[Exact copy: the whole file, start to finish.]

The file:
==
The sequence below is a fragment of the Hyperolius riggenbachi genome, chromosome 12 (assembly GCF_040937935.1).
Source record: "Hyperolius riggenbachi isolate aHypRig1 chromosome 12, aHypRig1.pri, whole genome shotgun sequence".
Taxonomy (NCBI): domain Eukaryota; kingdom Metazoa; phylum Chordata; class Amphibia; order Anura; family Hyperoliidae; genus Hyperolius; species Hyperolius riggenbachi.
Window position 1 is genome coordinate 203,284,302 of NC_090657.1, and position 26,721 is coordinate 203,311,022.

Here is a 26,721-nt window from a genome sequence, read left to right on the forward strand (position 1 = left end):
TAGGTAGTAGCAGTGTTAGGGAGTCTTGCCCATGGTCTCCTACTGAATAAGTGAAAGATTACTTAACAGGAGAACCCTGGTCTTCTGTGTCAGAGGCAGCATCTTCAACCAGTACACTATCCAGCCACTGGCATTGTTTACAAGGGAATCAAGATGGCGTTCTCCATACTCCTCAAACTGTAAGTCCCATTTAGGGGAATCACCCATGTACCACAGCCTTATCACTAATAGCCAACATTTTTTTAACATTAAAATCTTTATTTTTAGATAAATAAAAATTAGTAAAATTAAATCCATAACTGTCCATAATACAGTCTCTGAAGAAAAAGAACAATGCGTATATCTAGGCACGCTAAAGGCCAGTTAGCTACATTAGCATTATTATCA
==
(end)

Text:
The sequence below is a fragment of the Hyperolius riggenbachi genome, chromosome 12 (assembly GCF_040937935.1).
Source record: "Hyperolius riggenbachi isolate aHypRig1 chromosome 12, aHypRig1.pri, whole genome shotgun sequence".
Taxonomy (NCBI): domain Eukaryota; kingdom Metazoa; phylum Chordata; class Amphibia; order Anura; family Hyperoliidae; genus Hyperolius; species Hyperolius riggenbachi.
Window position 1 is genome coordinate 203,284,302 of NC_090657.1, and position 26,721 is coordinate 203,311,022.

Here is a 26,721-nt window from a genome sequence, read left to right on the forward strand (position 1 = left end):
TAGGTAGTAGCAGTGTTAGGGAGTCTTGCCCATGGTCTCCTACTGAATAAGTGAAAGATTACTTAACAGGAGAACCCTGGTCTTCTGTGTCAGAGGCAGCATCTTCAACCAGTACACTATCCAGCCACTGGCATTGTTTACAAGGGAATCAAGATGGCGTTCTCCATACTCCTCAAACTGTAAGTCCCATTTAGGGGAATCACCCATGTACCACAGCCTTATCACTAATAGCCAACATTTTTTTAACATTAAAATCTTTATTTTTAGATAAATAAAAATTAGTAAAATTAAATCCATAACTGTCCATAATACAGTCTCTGAAGAAAAAGAACAATGCGTATATCTAGGCACGCTAAAGGCCAGTTAGCTACATTAGCATTATTATCA